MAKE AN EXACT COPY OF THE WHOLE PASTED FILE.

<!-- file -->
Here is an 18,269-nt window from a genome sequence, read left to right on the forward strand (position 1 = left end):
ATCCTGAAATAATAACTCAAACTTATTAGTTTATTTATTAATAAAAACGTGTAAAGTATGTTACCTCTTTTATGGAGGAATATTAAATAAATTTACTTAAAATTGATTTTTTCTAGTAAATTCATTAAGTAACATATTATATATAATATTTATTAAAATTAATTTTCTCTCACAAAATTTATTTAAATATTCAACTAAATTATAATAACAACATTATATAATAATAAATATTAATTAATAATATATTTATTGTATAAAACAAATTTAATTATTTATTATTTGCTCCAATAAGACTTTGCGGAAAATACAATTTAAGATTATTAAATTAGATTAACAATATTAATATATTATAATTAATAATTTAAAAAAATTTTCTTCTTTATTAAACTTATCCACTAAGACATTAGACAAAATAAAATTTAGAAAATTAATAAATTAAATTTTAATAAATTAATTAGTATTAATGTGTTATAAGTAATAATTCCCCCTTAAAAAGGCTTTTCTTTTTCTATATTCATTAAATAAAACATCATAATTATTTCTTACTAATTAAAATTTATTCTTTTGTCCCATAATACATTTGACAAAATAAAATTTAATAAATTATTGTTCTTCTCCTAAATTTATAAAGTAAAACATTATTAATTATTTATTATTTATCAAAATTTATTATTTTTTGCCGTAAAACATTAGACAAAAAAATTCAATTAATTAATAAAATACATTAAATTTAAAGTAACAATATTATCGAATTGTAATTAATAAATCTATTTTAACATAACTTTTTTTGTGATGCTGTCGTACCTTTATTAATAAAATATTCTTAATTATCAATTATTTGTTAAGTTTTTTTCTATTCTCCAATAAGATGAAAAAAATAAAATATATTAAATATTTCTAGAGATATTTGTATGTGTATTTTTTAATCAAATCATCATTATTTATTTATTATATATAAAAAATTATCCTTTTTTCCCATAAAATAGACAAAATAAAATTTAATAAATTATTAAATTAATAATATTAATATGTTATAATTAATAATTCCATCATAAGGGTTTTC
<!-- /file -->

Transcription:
Here is an 18,269-nt window from a genome sequence, read left to right on the forward strand (position 1 = left end):
ATCCTGAAATAATAACTCAAACTTATTAGTTTATTTATTAATAAAAACGTGTAAAGTATGTTACCTCTTTTATGGAGGAATATTAAATAAATTTACTTAAAATTGATTTTTTCTAGTAAATTCATTAAGTAACATATTATATATAATATTTATTAAAATTAATTTTCTCTCACAAAATTTATTTAAATATTCAACTAAATTATAATAACAACATTATATAATAATAAATATTAATTAATAATATATTTATTGTATAAAACAAATTTAATTATTTATTATTTGCTCCAATAAGACTTTGCGGAAAATACAATTTAAGATTATTAAATTAGATTAACAATATTAATATATTATAATTAATAATTTAAAAAAATTTTCTTCTTTATTAAACTTATCCACTAAGACATTAGACAAAATAAAATTTAGAAAATTAATAAATTAAATTTTAATAAATTAATTAGTATTAATGTGTTATAAGTAATAATTCCCCCTTAAAAAGGCTTTTCTTTTTCTATATTCATTAAATAAAACATCATAATTATTTCTTACTAATTAAAATTTATTCTTTTGTCCCATAATACATTTGACAAAATAAAATTTAATAAATTATTGTTCTTCTCCTAAATTTATAAAGTAAAACATTATTAATTATTTATTATTTATCAAAATTTATTATTTTTTGCCGTAAAACATTAGACAAAAAAATTCAATTAATTAATAAAATACATTAAATTTAAAGTAACAATATTATCGAATTGTAATTAATAAATCTATTTTAACATAACTTTTTTTGTGATGCTGTCGTACCTTTATTAATAAAATATTCTTAATTATCAATTATTTGTTAAGTTTTTTTCTATTCTCCAATAAGATGAAAAAAATAAAATATATTAAATATTTCTAGAGATATTTGTATGTGTATTTTTTAATCAAATCATCATTATTTATTTATTATATATAAAAAATTATCCTTTTTTCCCATAAAATAGACAAAATAAAATTTAATAAATTATTAAATTAATAATATTAATATGTTATAATTAATAATTCCATCATAAGGGTTTTC